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Klitzka v. Hellios

May 17, 2004


Appeal from the Circuit Court of Lake County. No. 01--L--573. Honorable John R. Goshgarian, Judge, Presiding.

The opinion of the court was delivered by: Justice Byrne


This appeal presents an issue of first impression in Illinois: under what circumstances does a landlord owe a duty of care to his tenant's invitees to prevent injury from an attack by an animal kept by the tenant on the leased premises? On April 17, 2000, plaintiff, Alexus Klitzka, and her mother visited the home of defendants Mark and Amanda Hellios, where Alexus was bitten in the face by the couple's dog, Haley. Mark and Amanda leased the home from Mark's parents, defendants Michael and Trudy Hellios. Mark and Amanda lacked insurance to cover injuries to invitees in their home. Alexus filed a three-count complaint alleging, inter alia, that Michael and Trudy knew or should have known that Haley was dangerous and therefore breached a duty to warn and protect her. Michael and Trudy moved for summary judgment, arguing that they were landlords who had no control over the premises and therefore owed Alexus no duty. The trial court granted Michael and Trudy summary judgment. Alexus appeals, arguing that summary judgment was inappropriate because (1) there is a question of material fact as to whether Michael and Trudy knew or should have known that the dog was dangerous, and (2) Michael and Trudy breached a duty to exercise reasonable care to prevent Alexus' injuries. We affirm, holding that, even if Michael and Trudy knew the dog was dangerous, they had no duty to protect Alexus because they retained no control over the portion of the premises where the injury occurred.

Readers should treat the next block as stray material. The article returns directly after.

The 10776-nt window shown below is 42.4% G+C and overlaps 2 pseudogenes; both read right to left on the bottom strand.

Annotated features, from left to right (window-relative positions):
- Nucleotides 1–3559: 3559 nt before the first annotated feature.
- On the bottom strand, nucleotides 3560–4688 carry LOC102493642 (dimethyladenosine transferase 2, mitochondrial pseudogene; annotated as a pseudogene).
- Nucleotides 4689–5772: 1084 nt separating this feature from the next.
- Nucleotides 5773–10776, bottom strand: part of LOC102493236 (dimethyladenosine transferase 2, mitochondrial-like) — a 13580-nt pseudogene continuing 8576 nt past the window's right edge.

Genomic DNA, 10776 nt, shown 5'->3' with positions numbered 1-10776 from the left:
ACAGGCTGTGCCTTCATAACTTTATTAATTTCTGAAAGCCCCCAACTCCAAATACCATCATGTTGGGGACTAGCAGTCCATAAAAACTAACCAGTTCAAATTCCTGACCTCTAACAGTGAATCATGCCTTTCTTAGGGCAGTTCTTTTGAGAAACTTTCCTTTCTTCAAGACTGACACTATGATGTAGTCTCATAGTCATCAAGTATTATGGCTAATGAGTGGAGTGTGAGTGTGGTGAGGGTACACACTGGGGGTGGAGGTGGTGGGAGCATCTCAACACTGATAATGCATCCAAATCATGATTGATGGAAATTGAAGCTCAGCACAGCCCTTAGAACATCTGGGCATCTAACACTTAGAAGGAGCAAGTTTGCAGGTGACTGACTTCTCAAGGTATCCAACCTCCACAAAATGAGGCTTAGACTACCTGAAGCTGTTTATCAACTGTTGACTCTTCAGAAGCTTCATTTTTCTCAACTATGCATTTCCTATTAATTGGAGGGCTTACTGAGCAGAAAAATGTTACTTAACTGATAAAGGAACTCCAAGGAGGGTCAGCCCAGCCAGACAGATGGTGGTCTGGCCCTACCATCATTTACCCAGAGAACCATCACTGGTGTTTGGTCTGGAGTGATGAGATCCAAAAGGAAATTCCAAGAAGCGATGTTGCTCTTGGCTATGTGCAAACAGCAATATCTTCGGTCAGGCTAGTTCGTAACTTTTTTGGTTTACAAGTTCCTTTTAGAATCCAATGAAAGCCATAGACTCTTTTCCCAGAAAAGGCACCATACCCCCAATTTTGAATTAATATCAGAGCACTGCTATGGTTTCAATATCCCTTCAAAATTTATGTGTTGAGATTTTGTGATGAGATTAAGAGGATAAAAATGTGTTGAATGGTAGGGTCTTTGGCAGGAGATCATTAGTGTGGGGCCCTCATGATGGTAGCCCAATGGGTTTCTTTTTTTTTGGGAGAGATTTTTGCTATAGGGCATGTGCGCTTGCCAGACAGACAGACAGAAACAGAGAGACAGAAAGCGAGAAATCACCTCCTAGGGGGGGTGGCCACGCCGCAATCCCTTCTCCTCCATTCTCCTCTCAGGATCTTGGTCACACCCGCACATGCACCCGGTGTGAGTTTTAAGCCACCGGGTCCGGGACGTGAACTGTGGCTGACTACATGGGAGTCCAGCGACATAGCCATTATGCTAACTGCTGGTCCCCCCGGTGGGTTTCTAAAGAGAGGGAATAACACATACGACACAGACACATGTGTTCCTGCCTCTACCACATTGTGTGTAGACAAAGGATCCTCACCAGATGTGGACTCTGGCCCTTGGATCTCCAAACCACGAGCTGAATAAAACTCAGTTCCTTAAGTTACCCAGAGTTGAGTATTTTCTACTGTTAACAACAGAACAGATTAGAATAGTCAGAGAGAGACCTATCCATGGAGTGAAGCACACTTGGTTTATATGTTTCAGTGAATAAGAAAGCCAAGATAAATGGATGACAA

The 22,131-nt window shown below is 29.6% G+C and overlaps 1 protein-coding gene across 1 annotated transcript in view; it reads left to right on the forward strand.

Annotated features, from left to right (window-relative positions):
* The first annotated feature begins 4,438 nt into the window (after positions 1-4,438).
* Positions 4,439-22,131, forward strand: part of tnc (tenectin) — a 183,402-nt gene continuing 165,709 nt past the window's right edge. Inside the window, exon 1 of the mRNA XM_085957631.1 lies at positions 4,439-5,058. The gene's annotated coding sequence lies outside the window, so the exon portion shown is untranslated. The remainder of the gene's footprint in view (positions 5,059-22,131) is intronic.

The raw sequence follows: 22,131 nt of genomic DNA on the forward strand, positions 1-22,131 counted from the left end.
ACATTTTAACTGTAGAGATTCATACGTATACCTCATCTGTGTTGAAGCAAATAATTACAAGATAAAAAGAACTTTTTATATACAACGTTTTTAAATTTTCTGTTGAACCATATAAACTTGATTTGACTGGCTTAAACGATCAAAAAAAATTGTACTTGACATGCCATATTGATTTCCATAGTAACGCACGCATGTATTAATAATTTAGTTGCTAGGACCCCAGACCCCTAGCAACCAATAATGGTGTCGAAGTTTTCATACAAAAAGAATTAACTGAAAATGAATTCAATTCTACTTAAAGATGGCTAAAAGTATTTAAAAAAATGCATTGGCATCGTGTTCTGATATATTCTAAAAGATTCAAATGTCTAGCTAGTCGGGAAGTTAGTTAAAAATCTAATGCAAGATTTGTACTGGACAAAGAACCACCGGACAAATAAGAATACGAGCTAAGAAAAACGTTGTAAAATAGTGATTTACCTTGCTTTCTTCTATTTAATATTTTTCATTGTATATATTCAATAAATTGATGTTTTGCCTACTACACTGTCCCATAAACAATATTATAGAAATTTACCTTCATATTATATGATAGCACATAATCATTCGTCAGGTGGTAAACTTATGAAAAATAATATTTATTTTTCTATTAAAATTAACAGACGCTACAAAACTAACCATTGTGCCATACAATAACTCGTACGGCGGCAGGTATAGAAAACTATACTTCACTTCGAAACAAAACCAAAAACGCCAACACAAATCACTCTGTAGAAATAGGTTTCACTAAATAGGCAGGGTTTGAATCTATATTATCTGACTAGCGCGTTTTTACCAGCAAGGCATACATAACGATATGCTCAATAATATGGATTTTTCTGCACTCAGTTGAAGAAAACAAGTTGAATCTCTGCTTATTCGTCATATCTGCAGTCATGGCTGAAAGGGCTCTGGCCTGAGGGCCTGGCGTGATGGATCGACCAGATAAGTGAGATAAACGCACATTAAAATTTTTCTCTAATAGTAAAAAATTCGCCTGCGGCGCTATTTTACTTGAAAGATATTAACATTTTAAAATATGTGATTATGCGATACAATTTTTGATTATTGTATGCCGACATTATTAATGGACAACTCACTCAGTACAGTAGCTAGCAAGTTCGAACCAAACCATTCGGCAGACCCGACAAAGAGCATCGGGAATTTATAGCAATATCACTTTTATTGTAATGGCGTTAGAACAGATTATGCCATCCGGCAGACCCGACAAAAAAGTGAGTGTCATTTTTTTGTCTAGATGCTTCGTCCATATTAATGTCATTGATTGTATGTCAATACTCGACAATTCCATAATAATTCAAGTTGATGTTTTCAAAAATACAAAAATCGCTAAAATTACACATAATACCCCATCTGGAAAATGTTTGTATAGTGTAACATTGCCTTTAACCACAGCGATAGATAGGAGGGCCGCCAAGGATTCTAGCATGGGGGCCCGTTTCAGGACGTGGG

On April 17, 2000, Alexus was a 2"-year-old child who lived with her parents. Mark and Amanda lived next door in a house they rented from Michael and Trudy Hellios. There was no written lease, but Mark and Amanda paid $700 monthly rent. It is undisputed that Mark and Amanda held exclusive possession of the premises and that Michael and Trudy retained no control over the home. Alexus concedes that a landlord-tenant relationship existed.